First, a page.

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Age at the time of cataract surgery and relative risk for aphakic glaucoma in nontraumatic infantile cataract without microcornea

Arif O. Khan MD, Saad Al-Dahmash MD      (Published in JAAPOS April 2009)


Abstract


Purpose
To report the relative risk for aphakic glaucoma as function of age at surgery in infants
who underwent cataract surgery before 10 months of age for nontraumatic infantile
cataract without microcornea.

Methods
Institutional retrospective case series (January 1985-February 2003) of children who
underwent cataract surgery without intraocular lens implantation for nontraumatic
infantile cataract before 10 months of age. Patients with less than 5 years’ postsurgical
follow-up, microcornea, persistent fetal vasculature, and/or other significant anterior
segment abnormality were excluded.
Results
The surgical procedure in all cases was lens aspiration, posterior capsulotomy, and
anterior vitrectomy with anterior small-incision techniques. Of 210 eyes (121 patients),
55 eyes (26.2%) (31 patients [25.6%]) developed aphakic glaucoma. Relative risk for
later aphakic glaucoma as a function of age at the time of surgery declined from 1.85
(95% CI, 0.88-3.86) at 0-1 months of age to a nadir at 3-4 months of age (0.22 [95% CI,
0.05-0.96]) and then rose again to peak at 3.17 [95% CI, 1.1-9.11] at 5-6 months of age.

Conclusions
Overlapping and at times wide 95% confidence intervals limit firm conclusions regarding
an age of surgery at highest risk. The lowest relative risk for later aphakic glaucoma in
our cohort was for surgery performed at 3-4 months of age, for which the 95%
confidence interval remained below 1.0. However, because of amblyopia issues we do
not recommend delaying congenital cataract surgery beyond 4 weeks of life.

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Glaucoma after paediatric cataract surgery.

Saad Al-Dahmash,MD,Sami al-Shahwan,MD,Arif Khan,MD. (Published in SJO March 2009)

 

Abstract.

Purpose

To compare glaucoma after pediatric cataract surgery in children who did and children who did not undergo primary posterior chamber lens (PCIOL) implantation.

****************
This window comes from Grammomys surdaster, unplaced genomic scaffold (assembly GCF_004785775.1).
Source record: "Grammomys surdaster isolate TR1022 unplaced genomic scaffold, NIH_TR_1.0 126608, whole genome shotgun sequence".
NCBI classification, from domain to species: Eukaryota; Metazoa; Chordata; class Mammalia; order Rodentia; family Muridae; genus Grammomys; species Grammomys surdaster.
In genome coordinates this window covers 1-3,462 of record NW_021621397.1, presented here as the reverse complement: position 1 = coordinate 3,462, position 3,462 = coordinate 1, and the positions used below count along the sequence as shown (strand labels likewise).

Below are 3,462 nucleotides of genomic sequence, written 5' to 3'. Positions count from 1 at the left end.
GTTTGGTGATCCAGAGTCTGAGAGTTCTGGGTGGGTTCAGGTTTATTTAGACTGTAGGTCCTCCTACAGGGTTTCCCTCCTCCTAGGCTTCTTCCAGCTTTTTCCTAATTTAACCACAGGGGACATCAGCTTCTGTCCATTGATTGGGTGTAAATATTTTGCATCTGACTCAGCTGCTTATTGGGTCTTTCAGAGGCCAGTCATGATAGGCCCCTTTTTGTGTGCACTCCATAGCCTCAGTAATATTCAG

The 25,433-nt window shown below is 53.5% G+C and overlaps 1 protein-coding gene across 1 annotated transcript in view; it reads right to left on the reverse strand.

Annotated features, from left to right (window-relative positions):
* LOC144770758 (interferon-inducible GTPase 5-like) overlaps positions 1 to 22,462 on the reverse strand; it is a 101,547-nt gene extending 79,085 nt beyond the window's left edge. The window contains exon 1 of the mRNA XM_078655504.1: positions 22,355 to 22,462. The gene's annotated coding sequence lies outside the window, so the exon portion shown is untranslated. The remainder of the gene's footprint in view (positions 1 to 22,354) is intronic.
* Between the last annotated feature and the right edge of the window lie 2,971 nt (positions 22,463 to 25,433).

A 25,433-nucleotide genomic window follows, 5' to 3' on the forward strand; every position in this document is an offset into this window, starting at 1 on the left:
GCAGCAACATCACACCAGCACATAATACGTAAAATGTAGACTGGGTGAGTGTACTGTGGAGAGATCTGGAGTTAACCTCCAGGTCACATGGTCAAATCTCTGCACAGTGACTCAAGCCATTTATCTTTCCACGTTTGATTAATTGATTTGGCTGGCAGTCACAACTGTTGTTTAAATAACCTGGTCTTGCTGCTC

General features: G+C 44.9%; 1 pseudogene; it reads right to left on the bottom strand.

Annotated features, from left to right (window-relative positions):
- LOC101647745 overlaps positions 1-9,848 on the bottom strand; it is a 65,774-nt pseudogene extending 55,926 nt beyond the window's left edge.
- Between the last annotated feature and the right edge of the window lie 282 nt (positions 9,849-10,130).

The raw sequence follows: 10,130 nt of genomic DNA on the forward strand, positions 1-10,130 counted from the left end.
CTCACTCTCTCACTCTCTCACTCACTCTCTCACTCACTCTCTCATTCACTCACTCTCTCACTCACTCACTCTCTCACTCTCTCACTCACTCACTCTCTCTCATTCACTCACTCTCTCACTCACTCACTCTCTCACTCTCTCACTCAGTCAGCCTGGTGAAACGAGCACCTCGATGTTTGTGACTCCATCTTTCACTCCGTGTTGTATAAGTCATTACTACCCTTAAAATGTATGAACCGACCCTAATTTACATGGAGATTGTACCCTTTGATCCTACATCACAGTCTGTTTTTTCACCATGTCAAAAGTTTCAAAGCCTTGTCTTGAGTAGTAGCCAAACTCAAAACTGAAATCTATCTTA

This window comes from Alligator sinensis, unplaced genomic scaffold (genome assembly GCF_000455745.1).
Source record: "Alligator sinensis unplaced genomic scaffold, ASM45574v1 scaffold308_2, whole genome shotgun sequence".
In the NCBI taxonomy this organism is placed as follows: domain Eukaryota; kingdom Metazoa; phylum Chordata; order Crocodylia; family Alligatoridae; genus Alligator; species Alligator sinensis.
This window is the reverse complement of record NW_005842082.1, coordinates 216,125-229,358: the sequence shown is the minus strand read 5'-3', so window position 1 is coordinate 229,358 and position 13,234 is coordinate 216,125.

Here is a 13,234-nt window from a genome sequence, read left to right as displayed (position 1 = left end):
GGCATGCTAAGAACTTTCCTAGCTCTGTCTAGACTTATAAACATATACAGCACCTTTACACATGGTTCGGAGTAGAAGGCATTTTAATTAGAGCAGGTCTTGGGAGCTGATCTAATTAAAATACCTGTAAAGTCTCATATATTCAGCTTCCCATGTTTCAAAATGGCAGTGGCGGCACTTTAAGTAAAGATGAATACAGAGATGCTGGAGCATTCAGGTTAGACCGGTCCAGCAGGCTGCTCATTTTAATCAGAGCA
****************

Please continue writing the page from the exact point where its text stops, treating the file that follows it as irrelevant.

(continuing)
Design

Retrospective case series.

Patients and Methods

An institutional retrospective chart review was performed of all patients who underwent pediatric cataract surgery with and without primary PCIOL implantation before the age of 12 years (from January 1985 to February 2003); the review excluded microcornea and any condition independently associated with glaucoma. Patients had a minimum of 5 years (60 months) postoperative follow up, which had to include intraocular pressure measurements. The outcome measure was the presence or absence of post paediatric cataract surgery glaucoma, defined as persistently elevated intraocular pressure ≥ 28 mmHg, as measured on at least 2 occasions with confirmation of the diagnosis by the treating ophthalmologist.

Results

A total of 489 pseudophakic eyes and 269 aphakic eyes met our inclusion criteria. Eight eyes (1.6%) out of the 489 pseudophakic eyes were diagnosed with glaucoma, whereas 62 eyes (23%) out of the 269 aphakic eyes were diagnosed with glaucoma. Mean age at time of surgery for the pseudophakic eyes was 45.6 months (standard deviation [SD] +32.3) and for the aphakic eyes was  10.1 months  (SD +18.9). Mean follow up period postoperatively was 70.4 months (SD ±12.5) and 123.7 months (SD ±66.2 in the pseudophakic and aphakic eyes respectively. The presence of postoperative complication(s) as well as the need for further intraocular surgery were risk factors for glaucoma development in the aphakic eyes. Glaucoma was diagnosed at an earlier onset in the pseudophakic eyes compared with the aphakic eyes (15.8 months ± 18.8 vs 59.0 months ± 44.0, P <0.0001). Glaucoma control was more difficult in the aphakic eyes than in the pseudophakic eyes.

Conclusion

Pseudophakic eyes had a significantly lower glaucoma incidence than aphakic eyes; however, because surgery was performed later in pseudophakic eyes we cannot conclude a protective effect from primary PCIOL implantation.  Early age at cataract surgery as well as the presence of postoperative complication(s) and the need for further intraocular surgery(s) are risk factors for glaucoma development. Glaucoma after cataract surgery before 10 months of life tends to occur later and to be more difficult to control.

Key words: Glaucoma, pediatric cataract surgery, aphakia and pseudophakic.


 

 

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